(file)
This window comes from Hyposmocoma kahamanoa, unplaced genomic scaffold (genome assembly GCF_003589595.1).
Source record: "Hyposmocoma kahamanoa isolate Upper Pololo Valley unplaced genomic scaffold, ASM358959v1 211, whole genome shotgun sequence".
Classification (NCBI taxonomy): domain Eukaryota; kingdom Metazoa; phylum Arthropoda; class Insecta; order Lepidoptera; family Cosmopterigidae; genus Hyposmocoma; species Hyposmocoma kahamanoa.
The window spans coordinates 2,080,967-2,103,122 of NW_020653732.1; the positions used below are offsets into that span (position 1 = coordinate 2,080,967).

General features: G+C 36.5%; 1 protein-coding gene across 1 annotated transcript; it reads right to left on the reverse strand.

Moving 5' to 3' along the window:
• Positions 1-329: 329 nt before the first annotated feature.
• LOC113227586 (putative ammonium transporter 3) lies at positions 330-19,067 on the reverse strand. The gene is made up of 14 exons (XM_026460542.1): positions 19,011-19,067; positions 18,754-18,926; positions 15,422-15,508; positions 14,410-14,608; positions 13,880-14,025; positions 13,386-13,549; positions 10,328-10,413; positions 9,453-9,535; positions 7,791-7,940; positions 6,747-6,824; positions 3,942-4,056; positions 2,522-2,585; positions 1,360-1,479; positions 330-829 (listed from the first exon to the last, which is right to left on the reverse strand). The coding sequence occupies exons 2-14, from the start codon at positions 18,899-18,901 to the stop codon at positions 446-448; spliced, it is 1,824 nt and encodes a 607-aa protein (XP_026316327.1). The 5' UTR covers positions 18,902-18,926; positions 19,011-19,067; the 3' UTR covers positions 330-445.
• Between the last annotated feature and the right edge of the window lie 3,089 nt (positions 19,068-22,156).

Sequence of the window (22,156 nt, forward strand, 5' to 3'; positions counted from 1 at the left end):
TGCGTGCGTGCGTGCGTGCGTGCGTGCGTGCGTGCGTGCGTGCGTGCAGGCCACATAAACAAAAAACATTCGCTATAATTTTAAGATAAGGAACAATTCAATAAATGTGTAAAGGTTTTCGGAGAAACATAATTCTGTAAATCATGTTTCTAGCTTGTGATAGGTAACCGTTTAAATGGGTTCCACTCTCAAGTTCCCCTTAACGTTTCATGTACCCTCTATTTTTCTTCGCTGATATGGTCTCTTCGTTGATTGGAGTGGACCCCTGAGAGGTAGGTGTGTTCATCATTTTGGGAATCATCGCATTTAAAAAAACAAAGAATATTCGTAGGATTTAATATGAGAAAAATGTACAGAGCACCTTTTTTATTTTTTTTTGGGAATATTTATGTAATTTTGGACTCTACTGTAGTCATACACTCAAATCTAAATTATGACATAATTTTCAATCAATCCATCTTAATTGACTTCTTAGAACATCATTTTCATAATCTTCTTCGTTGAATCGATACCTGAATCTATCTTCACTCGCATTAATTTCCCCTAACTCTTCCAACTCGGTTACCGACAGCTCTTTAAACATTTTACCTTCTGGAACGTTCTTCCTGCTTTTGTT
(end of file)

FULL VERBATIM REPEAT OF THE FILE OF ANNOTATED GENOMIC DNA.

This window comes from Hyposmocoma kahamanoa, unplaced genomic scaffold (genome assembly GCF_003589595.1).
Source record: "Hyposmocoma kahamanoa isolate Upper Pololo Valley unplaced genomic scaffold, ASM358959v1 211, whole genome shotgun sequence".
Classification (NCBI taxonomy): domain Eukaryota; kingdom Metazoa; phylum Arthropoda; class Insecta; order Lepidoptera; family Cosmopterigidae; genus Hyposmocoma; species Hyposmocoma kahamanoa.
The window spans coordinates 2,080,967-2,103,122 of NW_020653732.1; the positions used below are offsets into that span (position 1 = coordinate 2,080,967).

General features: G+C 36.5%; 1 protein-coding gene across 1 annotated transcript; it reads right to left on the reverse strand.

Moving 5' to 3' along the window:
• Positions 1-329: 329 nt before the first annotated feature.
• LOC113227586 (putative ammonium transporter 3) lies at positions 330-19,067 on the reverse strand. The gene is made up of 14 exons (XM_026460542.1): positions 19,011-19,067; positions 18,754-18,926; positions 15,422-15,508; positions 14,410-14,608; positions 13,880-14,025; positions 13,386-13,549; positions 10,328-10,413; positions 9,453-9,535; positions 7,791-7,940; positions 6,747-6,824; positions 3,942-4,056; positions 2,522-2,585; positions 1,360-1,479; positions 330-829 (listed from the first exon to the last, which is right to left on the reverse strand). The coding sequence occupies exons 2-14, from the start codon at positions 18,899-18,901 to the stop codon at positions 446-448; spliced, it is 1,824 nt and encodes a 607-aa protein (XP_026316327.1). The 5' UTR covers positions 18,902-18,926; positions 19,011-19,067; the 3' UTR covers positions 330-445.
• Between the last annotated feature and the right edge of the window lie 3,089 nt (positions 19,068-22,156).

Sequence of the window (22,156 nt, forward strand, 5' to 3'; positions counted from 1 at the left end):
TGCGTGCGTGCGTGCGTGCGTGCGTGCGTGCGTGCGTGCGTGCGTGCAGGCCACATAAACAAAAAACATTCGCTATAATTTTAAGATAAGGAACAATTCAATAAATGTGTAAAGGTTTTCGGAGAAACATAATTCTGTAAATCATGTTTCTAGCTTGTGATAGGTAACCGTTTAAATGGGTTCCACTCTCAAGTTCCCCTTAACGTTTCATGTACCCTCTATTTTTCTTCGCTGATATGGTCTCTTCGTTGATTGGAGTGGACCCCTGAGAGGTAGGTGTGTTCATCATTTTGGGAATCATCGCATTTAAAAAAACAAAGAATATTCGTAGGATTTAATATGAGAAAAATGTACAGAGCACCTTTTTTATTTTTTTTTGGGAATATTTATGTAATTTTGGACTCTACTGTAGTCATACACTCAAATCTAAATTATGACATAATTTTCAATCAATCCATCTTAATTGACTTCTTAGAACATCATTTTCATAATCTTCTTCGTTGAATCGATACCTGAATCTATCTTCACTCGCATTAATTTCCCCTAACTCTTCCAACTCGGTTACCGACAGCTCTTTAAACATTTTACCTTCTGGAACGTTCTTCCTGCTTTTGTT